To get a measurable buzz from a show isn't rare, but bands don't exactly sell a guarantee for it, either. You can usually detect it once the group hits the stage. One or two songs in and you know - the performance will indeed rock.
To feel the buzz before the band even sets up-with excitement so apparent it's literally spilling out the door-well, that's another thing entirely. That was the Cold War Kids Friday night.
Clearly, it's a good sign when the normally indifferent crowd of hip boys and girls can't help but let their enthusiasm gush. With concertgoers teeming outside of Subterranean before doors even opened for the second of Cold War Kids' sold-out Chicago shows, the band's reputation, it seems, preceded itself.
But jump ahead of the spiraling line of fans, a minor inter-audience altercation, and an impressive set from openers Tokyo Police Club and you have the Cold War Kids striding onstage, ready to live up to their buzz and earn the love the audience seemed so intent on giving.
Diving head first into a rousing version of "We Used To Vacation," Cold War Kids had everyone swaying and signing along within seconds, perhaps setting a new record for audience responsiveness. The creeping rhythm kept shoulders shaking and heads bobbing as the band tossed out the catchy "Pass The Hat," walking the selection through bluesy-country grooves and fist-shaking rock.
Building to a swelling midpoint, temporarily expanding for the Tokyo Police Club-assisted "Saint John," the band hit a veritable home-run as far as crowd pleasing was concerned and primed for the second half of a performance that simply refused to slow down.
Reciprocation was the word of the night as the clearly pumped-up crowd stimulated lead singer Nathan Willette, who steered the show, to keep even the farthest rows on the floor and in the balcony rippling with energy as the set list sprawled. Jonnie Russell's authoritative guitar wrapped up with Matt Maust's striding bass lines kept a steady intensity as the band moved from Robbers And Cowards staples to a Nick Cave cover of "The Moon Is In The Gutter" and back again. Throughout the night, most notably in tracks like "Hospital Beds," Matt Aveiro's drumming added to the building empirical evidence that while Cold War Kids are good on record, they're tremendous when heard live.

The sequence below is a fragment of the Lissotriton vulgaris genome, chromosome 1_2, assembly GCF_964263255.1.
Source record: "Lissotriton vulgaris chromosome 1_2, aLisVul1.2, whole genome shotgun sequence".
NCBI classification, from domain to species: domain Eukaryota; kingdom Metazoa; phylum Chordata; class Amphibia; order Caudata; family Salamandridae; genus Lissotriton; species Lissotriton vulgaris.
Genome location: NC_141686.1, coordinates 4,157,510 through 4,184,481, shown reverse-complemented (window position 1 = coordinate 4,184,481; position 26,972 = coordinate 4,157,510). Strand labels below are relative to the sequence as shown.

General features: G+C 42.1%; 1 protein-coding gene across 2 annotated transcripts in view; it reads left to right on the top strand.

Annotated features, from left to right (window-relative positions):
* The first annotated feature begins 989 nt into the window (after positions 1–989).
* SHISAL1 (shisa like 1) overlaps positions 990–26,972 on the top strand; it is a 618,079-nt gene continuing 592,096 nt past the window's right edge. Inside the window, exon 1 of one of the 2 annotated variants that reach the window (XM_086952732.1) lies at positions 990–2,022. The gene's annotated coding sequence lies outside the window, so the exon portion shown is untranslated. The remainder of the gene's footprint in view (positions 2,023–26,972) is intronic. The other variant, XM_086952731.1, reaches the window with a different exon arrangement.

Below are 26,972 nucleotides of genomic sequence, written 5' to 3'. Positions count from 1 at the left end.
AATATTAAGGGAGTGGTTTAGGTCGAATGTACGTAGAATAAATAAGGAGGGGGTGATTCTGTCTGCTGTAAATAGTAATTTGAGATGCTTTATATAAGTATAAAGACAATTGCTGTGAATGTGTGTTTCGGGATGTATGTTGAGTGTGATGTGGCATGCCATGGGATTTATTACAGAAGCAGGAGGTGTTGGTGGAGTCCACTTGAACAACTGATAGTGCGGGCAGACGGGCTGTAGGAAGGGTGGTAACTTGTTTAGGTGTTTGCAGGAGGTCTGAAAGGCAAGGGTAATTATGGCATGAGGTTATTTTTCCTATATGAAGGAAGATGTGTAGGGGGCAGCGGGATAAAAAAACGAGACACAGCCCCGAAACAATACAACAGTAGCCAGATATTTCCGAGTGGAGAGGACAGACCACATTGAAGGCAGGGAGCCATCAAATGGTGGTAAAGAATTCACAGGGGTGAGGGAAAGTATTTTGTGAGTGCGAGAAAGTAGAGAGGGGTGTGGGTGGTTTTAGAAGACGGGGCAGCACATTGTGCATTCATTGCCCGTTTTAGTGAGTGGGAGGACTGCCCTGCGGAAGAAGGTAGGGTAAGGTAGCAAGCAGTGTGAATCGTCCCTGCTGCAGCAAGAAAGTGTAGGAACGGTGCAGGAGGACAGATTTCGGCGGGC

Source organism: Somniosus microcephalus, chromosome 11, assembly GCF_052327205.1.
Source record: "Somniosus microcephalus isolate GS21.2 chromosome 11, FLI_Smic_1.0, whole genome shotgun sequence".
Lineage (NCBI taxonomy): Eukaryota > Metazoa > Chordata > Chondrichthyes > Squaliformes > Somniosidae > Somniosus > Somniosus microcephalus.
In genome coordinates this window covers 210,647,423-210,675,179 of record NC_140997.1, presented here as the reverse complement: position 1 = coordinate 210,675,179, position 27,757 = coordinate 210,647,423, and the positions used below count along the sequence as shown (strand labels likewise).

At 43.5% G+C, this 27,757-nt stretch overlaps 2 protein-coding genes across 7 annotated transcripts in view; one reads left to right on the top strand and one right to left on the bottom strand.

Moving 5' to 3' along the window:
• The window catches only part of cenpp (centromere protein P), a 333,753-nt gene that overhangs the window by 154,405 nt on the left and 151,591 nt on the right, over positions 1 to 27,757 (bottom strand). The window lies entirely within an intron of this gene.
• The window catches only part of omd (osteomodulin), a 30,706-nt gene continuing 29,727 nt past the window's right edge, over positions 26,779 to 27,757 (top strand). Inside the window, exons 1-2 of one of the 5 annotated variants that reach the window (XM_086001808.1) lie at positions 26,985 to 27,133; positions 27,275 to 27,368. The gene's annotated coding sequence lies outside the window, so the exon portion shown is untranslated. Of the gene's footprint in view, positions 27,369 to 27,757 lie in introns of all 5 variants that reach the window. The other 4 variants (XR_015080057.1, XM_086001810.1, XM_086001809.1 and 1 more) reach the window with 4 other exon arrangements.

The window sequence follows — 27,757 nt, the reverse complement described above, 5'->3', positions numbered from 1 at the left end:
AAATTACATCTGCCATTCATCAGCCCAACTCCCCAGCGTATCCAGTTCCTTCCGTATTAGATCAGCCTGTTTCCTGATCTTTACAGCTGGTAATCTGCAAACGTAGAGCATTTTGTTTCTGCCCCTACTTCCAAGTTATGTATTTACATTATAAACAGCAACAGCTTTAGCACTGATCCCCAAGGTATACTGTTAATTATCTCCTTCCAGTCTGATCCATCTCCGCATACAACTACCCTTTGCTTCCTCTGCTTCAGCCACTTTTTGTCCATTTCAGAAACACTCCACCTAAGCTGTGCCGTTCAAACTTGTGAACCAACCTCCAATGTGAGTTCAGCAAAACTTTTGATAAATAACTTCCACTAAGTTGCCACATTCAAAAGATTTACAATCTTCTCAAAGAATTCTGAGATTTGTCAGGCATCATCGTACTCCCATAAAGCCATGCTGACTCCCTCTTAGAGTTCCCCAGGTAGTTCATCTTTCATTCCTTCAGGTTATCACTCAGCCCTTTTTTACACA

Both the confidence and charm exuded by Cold War Kids (even the guy playing the maracas was working hard) is what makes their live shows something to behold. The tireless onstage efforts fed the audience as much as they captivated it. Like a band of snake charmers they lulled us all into a relaxed-but-intense trance. How else can you explain the world's most dutiful handclapping? Most crowds tucker out after a verse or two, but if it's hand clapping (or singing, or dancing or head bobbing) Cold War Kids want, it's hand clapping-and then some-they get. It's a sort of phenomenon associated with Cold War Kids' live performances, and likely the root of the aforementioned "buzz." With plenty of bands excelling at pumping out audience favorites and stretching a little with new material, the distinct connection with the crowd is what set the Cold War Kids show apart from the norm.
As these elements are simply absent from the band's albums, it's as frustrating as it is rewarding that the experience can't be easily duplicated in the studio. But perhaps that's another special thing about a Cold War Kids Show; you just have to be there.
By Kim Bellware